As soon as digital single lens reflex cameras became affordable, Law bought one and took up her earlier photographic pursuits with increased enthusiasm.  Her first teachers were friends, Frank Reiter who tutored her in photography and Wendy Stevenson who introduced her to Adobe Photoshop. She read books on photography and studied on-line as well with Scott Kelby, Zack Arias, Sue Bryce, and many other instructors on Lynda.com and Creative Live. 

It was at this time that a friend persuaded her to try an on-line game called Second Life.  As it happened, there was a large art community in Second Life comprising many working artists, gallery owners and art curators.  She was able to present her real-life work in this fantasy environment where it brought her praise and encouragement.  As she continued to hone her skills she discovered a book, “The Art of Photoshop” by Daniel Giordan that caused her to make a complete change of direction.  She was enchanted with the idea of creating fine art with the use of digital photographs and software.  Again, she set out to learn as much as possible this time from instructors like Lesa Snider, Lindsay Adler, David Duchemin, Doug Landreth and Sebastian Michaels.

Law wanted to see if she could create a digital version of the encaustic work she first saw in a local art show and was drawn to.  She attended several local artists’ workshops to learn more about how encaustic was created. Later, her sister-in-law, Québec painter and sculptor, Nicole Duprès, offered her a weekend workshop in abstract painting.  This experience inspired her to add more abstract elements to her work through the use of brushes and other digital content. 

Her subsequent development of an appreciation for negative space helped her refine her style and find her voice.  Her pieces resemble mixed media collages of photographic and other elements coupled with a strong component of white space, now typical of her distinctive style. 

 

Law’s creations emerge from her subconscious as she creates them. She says she doesn’t know in advance what the final piece will be. When working she feels almost as if she passes into an altered state and time slips by without her awareness.  While she may eventually tire of other activities if she pursues them for too long, she says, with her art that never happens.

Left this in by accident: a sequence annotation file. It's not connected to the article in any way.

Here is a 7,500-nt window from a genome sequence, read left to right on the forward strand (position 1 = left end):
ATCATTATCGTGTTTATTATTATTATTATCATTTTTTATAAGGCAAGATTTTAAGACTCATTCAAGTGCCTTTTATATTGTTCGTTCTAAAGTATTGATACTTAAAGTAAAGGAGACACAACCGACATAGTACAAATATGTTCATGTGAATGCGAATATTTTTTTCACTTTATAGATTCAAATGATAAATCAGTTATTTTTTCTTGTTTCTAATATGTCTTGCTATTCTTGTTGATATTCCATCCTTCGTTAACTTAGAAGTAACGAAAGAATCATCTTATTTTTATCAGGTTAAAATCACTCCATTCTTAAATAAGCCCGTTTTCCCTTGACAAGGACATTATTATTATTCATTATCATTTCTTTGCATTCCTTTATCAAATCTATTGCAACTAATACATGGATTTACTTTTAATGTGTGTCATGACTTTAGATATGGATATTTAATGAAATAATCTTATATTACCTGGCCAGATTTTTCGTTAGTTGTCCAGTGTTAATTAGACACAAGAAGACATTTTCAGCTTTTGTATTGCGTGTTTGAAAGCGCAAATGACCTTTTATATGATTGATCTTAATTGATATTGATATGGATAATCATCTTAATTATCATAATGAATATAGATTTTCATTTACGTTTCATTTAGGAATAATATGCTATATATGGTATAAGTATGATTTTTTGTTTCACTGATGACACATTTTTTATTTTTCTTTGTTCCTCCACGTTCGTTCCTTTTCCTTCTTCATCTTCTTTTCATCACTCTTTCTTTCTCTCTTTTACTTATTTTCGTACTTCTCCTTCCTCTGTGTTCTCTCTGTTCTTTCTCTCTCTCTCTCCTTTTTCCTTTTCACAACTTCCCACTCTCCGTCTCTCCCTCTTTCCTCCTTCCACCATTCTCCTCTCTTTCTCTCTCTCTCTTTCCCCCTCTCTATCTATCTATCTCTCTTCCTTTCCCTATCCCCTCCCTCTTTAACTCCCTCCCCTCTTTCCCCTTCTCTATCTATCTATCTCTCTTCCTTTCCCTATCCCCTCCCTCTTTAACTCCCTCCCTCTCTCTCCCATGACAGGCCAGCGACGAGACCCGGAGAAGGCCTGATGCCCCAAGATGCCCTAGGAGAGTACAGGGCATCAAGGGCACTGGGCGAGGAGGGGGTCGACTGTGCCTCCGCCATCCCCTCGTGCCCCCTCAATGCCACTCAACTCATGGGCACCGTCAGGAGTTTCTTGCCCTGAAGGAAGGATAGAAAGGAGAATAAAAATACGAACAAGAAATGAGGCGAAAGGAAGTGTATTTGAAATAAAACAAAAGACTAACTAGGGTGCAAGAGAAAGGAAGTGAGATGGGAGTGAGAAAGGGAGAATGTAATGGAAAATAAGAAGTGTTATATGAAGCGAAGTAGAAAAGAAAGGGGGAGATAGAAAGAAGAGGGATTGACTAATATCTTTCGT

Moira Law

Education        

The Photographer’s Workflow, Gavin Gough                     

Lighting for Photographers, Zack Arias                                

The Nikon D800, Dan Greengo                                              Facebook: Moira Law Images

Fashion and Portrait Photography, Lindsay Adler                

Fashion Portraits, Sue Bryce

Conceptual Photography, Jennifer Thoreson

Drawing the Eye, David Duchemin

Becoming an Artist Joel, Grimes

Photoshop, Lesa Snider

Lightroom, Matt Kloskowski and Jared Platt

Selections and Masking, Ben Willmore

Beyond Photography, Doug Landreth

Dramatic Post-production, David Nightingale

Retouching, Chris Orwig

Extreme Retouching, Lindsay Adler

Photo-restoration, Susan Allen

The Art of Photoshop, Dan Giordin

Photoshop Artistry, Sebastian Michaels

Awake, the Photo-artist, Sebastian Michaels

Art Business Academy, Jason Horejs

 

Exhibitions

Juried Art Show, Great Big Smalls, Cube Gallery, Ottawa (Held Over)

Juried Art Show, Baz’art, Shenkman Arts Centre, Ottawa

Juried Art Show, Frontenac Arch Biosphere, Ontario, Theme Art and the Arch

Juried Art Show, Marianne van Silfhout Gallery, Brockville, ON

Juried Art Show, Artspace/Lima, Lima Ohio, 

CLIC Eastern Ontario Photo Show and Sale, Picton, ON 

Juried Studio Tour, Discovery Tour, North Gower-Kars, ON

Los Angeles Center for Digital Art, Snap to Grid,

Solo Show, Gallery 6, Kemptville, ON

 

Collectors

Elizabeth Barton (Theatre Director, Actor) – 2 pieces

Leslie Bond – (Social Worker(ret), Art Collector) 2 pieces

Alana Drawson – (Interior Designer) 6 pieces

Rachelle Eves – (Teacher, daughter of well-known visual artist, Richard Eves) 7 pieces

Colleen Howard – (Musician, retired) 1 piece

Rev. Christine Lowson – (United Church Minister) 3 pieces

Ann Morgan – (Art Professor, Algonquin College) 2 pieces

Shannon Murdock – (Film Actor, Model) 2 pieces

Karen O’Connor – 1 piece

Eric Pietersma – Lawyer, (Horner and Pietersma) 3 pieces